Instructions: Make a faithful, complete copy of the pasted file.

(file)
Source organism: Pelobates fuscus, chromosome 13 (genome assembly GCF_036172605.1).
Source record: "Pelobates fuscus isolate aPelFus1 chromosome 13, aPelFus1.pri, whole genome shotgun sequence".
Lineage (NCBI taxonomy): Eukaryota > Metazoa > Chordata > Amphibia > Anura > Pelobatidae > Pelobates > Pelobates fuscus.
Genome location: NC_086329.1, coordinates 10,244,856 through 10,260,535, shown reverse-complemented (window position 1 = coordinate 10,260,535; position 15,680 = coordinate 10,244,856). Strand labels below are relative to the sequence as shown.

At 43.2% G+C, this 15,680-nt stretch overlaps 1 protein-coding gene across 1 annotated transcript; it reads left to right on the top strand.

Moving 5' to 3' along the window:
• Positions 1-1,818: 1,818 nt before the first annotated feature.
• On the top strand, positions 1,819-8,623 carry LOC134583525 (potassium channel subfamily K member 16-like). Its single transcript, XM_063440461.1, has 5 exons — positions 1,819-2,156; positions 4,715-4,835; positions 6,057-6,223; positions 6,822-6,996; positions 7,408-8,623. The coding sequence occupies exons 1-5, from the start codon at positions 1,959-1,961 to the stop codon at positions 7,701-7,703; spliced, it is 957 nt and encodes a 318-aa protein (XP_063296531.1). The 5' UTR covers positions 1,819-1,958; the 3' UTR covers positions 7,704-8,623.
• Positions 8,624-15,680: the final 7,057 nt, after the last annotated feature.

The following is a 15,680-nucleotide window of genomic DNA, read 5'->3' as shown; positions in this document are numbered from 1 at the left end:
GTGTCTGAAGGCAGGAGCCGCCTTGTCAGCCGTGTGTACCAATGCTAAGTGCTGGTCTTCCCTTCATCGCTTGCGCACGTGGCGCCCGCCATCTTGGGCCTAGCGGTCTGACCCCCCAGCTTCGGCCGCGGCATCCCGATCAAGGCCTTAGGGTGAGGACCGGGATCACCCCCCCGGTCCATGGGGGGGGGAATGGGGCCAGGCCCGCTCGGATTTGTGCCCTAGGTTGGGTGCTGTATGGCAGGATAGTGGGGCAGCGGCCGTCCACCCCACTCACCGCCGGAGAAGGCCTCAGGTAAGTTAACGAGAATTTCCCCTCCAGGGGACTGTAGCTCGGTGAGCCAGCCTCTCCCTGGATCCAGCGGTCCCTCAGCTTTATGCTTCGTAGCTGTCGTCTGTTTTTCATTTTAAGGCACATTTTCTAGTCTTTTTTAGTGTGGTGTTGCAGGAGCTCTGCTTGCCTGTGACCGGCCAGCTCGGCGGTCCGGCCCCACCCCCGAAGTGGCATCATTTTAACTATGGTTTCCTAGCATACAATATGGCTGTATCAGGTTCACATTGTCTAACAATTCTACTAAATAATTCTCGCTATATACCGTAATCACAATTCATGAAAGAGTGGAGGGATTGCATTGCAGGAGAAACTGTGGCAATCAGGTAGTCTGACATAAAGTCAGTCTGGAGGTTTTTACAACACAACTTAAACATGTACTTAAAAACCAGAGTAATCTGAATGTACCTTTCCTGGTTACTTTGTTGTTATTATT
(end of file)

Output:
Source organism: Pelobates fuscus, chromosome 13 (genome assembly GCF_036172605.1).
Source record: "Pelobates fuscus isolate aPelFus1 chromosome 13, aPelFus1.pri, whole genome shotgun sequence".
Lineage (NCBI taxonomy): Eukaryota > Metazoa > Chordata > Amphibia > Anura > Pelobatidae > Pelobates > Pelobates fuscus.
Genome location: NC_086329.1, coordinates 10,244,856 through 10,260,535, shown reverse-complemented (window position 1 = coordinate 10,260,535; position 15,680 = coordinate 10,244,856). Strand labels below are relative to the sequence as shown.

At 43.2% G+C, this 15,680-nt stretch overlaps 1 protein-coding gene across 1 annotated transcript; it reads left to right on the top strand.

Moving 5' to 3' along the window:
• Positions 1-1,818: 1,818 nt before the first annotated feature.
• On the top strand, positions 1,819-8,623 carry LOC134583525 (potassium channel subfamily K member 16-like). Its single transcript, XM_063440461.1, has 5 exons — positions 1,819-2,156; positions 4,715-4,835; positions 6,057-6,223; positions 6,822-6,996; positions 7,408-8,623. The coding sequence occupies exons 1-5, from the start codon at positions 1,959-1,961 to the stop codon at positions 7,701-7,703; spliced, it is 957 nt and encodes a 318-aa protein (XP_063296531.1). The 5' UTR covers positions 1,819-1,958; the 3' UTR covers positions 7,704-8,623.
• Positions 8,624-15,680: the final 7,057 nt, after the last annotated feature.

The following is a 15,680-nucleotide window of genomic DNA, read 5'->3' as shown; positions in this document are numbered from 1 at the left end:
GTGTCTGAAGGCAGGAGCCGCCTTGTCAGCCGTGTGTACCAATGCTAAGTGCTGGTCTTCCCTTCATCGCTTGCGCACGTGGCGCCCGCCATCTTGGGCCTAGCGGTCTGACCCCCCAGCTTCGGCCGCGGCATCCCGATCAAGGCCTTAGGGTGAGGACCGGGATCACCCCCCCGGTCCATGGGGGGGGGAATGGGGCCAGGCCCGCTCGGATTTGTGCCCTAGGTTGGGTGCTGTATGGCAGGATAGTGGGGCAGCGGCCGTCCACCCCACTCACCGCCGGAGAAGGCCTCAGGTAAGTTAACGAGAATTTCCCCTCCAGGGGACTGTAGCTCGGTGAGCCAGCCTCTCCCTGGATCCAGCGGTCCCTCAGCTTTATGCTTCGTAGCTGTCGTCTGTTTTTCATTTTAAGGCACATTTTCTAGTCTTTTTTAGTGTGGTGTTGCAGGAGCTCTGCTTGCCTGTGACCGGCCAGCTCGGCGGTCCGGCCCCACCCCCGAAGTGGCATCATTTTAACTATGGTTTCCTAGCATACAATATGGCTGTATCAGGTTCACATTGTCTAACAATTCTACTAAATAATTCTCGCTATATACCGTAATCACAATTCATGAAAGAGTGGAGGGATTGCATTGCAGGAGAAACTGTGGCAATCAGGTAGTCTGACATAAAGTCAGTCTGGAGGTTTTTACAACACAACTTAAACATGTACTTAAAAACCAGAGTAATCTGAATGTACCTTTCCTGGTTACTTTGTTGTTATTATT